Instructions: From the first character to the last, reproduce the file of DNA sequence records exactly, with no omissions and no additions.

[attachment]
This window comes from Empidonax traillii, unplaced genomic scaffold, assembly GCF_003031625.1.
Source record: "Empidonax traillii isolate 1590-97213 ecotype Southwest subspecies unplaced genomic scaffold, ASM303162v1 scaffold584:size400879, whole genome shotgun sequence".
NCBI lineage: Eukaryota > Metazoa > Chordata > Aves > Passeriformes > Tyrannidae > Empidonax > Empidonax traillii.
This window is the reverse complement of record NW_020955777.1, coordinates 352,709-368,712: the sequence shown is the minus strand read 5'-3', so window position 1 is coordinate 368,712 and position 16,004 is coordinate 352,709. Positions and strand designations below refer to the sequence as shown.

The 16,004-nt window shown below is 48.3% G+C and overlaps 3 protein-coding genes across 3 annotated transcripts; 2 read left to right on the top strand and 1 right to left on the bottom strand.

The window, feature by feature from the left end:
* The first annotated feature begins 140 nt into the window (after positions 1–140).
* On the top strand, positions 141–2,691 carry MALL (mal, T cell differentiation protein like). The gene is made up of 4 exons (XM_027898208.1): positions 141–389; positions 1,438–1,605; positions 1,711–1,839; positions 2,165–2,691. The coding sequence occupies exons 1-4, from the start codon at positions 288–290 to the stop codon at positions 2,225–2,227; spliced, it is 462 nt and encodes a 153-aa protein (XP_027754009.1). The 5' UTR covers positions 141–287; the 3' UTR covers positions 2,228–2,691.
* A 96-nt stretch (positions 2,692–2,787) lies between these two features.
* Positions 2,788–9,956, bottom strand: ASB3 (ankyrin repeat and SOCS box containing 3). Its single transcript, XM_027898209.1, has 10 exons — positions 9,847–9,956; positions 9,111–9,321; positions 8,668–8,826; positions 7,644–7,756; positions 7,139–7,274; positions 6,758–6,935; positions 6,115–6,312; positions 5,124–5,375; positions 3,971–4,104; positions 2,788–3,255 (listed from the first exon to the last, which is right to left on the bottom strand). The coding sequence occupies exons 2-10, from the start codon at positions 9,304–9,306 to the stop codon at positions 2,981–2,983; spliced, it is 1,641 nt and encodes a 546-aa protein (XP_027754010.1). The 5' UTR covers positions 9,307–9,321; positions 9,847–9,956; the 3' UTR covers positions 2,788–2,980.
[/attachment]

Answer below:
This window comes from Empidonax traillii, unplaced genomic scaffold, assembly GCF_003031625.1.
Source record: "Empidonax traillii isolate 1590-97213 ecotype Southwest subspecies unplaced genomic scaffold, ASM303162v1 scaffold584:size400879, whole genome shotgun sequence".
NCBI lineage: Eukaryota > Metazoa > Chordata > Aves > Passeriformes > Tyrannidae > Empidonax > Empidonax traillii.
This window is the reverse complement of record NW_020955777.1, coordinates 352,709-368,712: the sequence shown is the minus strand read 5'-3', so window position 1 is coordinate 368,712 and position 16,004 is coordinate 352,709. Positions and strand designations below refer to the sequence as shown.

The 16,004-nt window shown below is 48.3% G+C and overlaps 3 protein-coding genes across 3 annotated transcripts; 2 read left to right on the top strand and 1 right to left on the bottom strand.

The window, feature by feature from the left end:
* The first annotated feature begins 140 nt into the window (after positions 1–140).
* On the top strand, positions 141–2,691 carry MALL (mal, T cell differentiation protein like). The gene is made up of 4 exons (XM_027898208.1): positions 141–389; positions 1,438–1,605; positions 1,711–1,839; positions 2,165–2,691. The coding sequence occupies exons 1-4, from the start codon at positions 288–290 to the stop codon at positions 2,225–2,227; spliced, it is 462 nt and encodes a 153-aa protein (XP_027754009.1). The 5' UTR covers positions 141–287; the 3' UTR covers positions 2,228–2,691.
* A 96-nt stretch (positions 2,692–2,787) lies between these two features.
* Positions 2,788–9,956, bottom strand: ASB3 (ankyrin repeat and SOCS box containing 3). Its single transcript, XM_027898209.1, has 10 exons — positions 9,847–9,956; positions 9,111–9,321; positions 8,668–8,826; positions 7,644–7,756; positions 7,139–7,274; positions 6,758–6,935; positions 6,115–6,312; positions 5,124–5,375; positions 3,971–4,104; positions 2,788–3,255 (listed from the first exon to the last, which is right to left on the bottom strand). The coding sequence occupies exons 2-10, from the start codon at positions 9,304–9,306 to the stop codon at positions 2,981–2,983; spliced, it is 1,641 nt and encodes a 546-aa protein (XP_027754010.1). The 5' UTR covers positions 9,307–9,321; positions 9,847–9,956; the 3' UTR covers positions 2,788–2,980.